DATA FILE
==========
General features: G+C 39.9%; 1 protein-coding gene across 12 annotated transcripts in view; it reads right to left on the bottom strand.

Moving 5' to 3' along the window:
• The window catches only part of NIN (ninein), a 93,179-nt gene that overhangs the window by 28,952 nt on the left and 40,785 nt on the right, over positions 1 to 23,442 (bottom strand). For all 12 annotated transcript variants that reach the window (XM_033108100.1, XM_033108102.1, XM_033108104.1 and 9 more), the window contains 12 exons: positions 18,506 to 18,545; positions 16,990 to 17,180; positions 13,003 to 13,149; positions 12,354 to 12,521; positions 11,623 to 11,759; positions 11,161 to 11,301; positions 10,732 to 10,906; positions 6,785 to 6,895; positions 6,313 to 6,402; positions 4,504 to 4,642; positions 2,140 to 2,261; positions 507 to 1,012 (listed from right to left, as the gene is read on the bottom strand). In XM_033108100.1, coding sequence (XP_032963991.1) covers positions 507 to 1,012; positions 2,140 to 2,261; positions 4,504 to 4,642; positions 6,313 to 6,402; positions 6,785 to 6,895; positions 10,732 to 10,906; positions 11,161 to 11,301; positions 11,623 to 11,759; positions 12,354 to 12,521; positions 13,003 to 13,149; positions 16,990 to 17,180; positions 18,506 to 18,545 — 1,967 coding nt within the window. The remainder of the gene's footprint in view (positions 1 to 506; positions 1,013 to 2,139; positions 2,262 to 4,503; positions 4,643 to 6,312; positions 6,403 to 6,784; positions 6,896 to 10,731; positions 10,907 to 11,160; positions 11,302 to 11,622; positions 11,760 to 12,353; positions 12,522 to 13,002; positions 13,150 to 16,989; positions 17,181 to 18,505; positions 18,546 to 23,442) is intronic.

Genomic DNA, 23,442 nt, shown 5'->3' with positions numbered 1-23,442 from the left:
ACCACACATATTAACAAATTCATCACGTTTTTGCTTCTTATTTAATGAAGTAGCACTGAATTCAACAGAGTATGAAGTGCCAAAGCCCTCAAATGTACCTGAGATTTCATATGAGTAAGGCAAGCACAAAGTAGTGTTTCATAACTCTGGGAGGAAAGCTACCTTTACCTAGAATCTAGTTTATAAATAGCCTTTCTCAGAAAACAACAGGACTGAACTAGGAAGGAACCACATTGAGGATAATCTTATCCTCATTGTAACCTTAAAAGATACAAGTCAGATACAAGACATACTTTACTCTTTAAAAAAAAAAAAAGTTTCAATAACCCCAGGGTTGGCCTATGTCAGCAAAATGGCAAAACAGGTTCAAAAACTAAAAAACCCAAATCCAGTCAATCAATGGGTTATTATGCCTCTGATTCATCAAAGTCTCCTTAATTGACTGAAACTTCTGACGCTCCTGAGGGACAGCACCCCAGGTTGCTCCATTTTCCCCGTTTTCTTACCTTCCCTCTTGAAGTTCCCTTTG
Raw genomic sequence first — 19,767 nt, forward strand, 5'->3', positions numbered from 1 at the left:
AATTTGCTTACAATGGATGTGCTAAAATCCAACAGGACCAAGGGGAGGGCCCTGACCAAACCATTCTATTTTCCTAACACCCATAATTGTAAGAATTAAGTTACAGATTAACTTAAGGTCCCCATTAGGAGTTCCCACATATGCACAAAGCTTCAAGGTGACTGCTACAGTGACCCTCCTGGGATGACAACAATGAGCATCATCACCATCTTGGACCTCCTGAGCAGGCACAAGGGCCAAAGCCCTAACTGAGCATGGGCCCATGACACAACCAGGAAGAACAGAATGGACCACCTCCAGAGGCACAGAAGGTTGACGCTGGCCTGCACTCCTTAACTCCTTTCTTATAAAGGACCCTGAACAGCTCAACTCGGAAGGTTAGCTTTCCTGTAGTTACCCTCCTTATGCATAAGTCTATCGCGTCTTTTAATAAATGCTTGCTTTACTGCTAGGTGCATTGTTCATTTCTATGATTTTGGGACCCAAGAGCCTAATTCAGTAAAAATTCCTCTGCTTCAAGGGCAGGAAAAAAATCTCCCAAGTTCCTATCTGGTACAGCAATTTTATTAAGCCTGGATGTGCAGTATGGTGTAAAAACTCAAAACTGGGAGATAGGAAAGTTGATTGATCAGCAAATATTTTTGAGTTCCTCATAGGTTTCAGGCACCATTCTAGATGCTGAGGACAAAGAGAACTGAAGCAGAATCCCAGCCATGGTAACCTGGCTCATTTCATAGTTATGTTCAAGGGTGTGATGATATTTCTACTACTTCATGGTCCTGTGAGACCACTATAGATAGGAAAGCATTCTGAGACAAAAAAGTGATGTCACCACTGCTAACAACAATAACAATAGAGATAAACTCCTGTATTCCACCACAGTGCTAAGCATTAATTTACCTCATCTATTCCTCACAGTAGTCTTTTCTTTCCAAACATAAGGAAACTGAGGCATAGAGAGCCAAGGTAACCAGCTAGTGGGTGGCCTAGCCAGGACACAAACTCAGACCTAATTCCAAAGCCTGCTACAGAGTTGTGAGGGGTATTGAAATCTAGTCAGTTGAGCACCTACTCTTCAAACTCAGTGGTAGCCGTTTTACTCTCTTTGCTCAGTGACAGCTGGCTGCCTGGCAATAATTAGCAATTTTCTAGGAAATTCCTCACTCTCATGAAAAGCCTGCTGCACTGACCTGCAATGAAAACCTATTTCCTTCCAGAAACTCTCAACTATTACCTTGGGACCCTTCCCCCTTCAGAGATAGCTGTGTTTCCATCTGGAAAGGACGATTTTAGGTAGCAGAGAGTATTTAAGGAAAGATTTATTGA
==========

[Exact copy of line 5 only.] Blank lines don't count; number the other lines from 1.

ACCACACATATTAACAAATTCATCACGTTTTTGCTTCTTATTTAATGAAGTAGCACTGAATTCAACAGAGTATGAAGTGCCAAAGCCCTCAAATGTACCTGAGATTTCATATGAGTAAGGCAAGCACAAAGTAGTGTTTCATAACTCTGGGAGGAAAGCTACCTTTACCTAGAATCTAGTTTATAAATAGCCTTTCTCAGAAAACAACAGGACTGAACTAGGAAGGAACCACATTGAGGATAATCTTATCCTCATTGTAACCTTAAAAGATACAAGTCAGATACAAGACATACTTTACTCTTTAAAAAAAAAAAAAGTTTCAATAACCCCAGGGTTGGCCTATGTCAGCAAAATGGCAAAACAGGTTCAAAAACTAAAAAACCCAAATCCAGTCAATCAATGGGTTATTATGCCTCTGATTCATCAAAGTCTCCTTAATTGACTGAAACTTCTGACGCTCCTGAGGGACAGCACCCCAGGTTGCTCCATTTTCCCCGTTTTCTTACCTTCCCTCTTGAAGTTCCCTTTG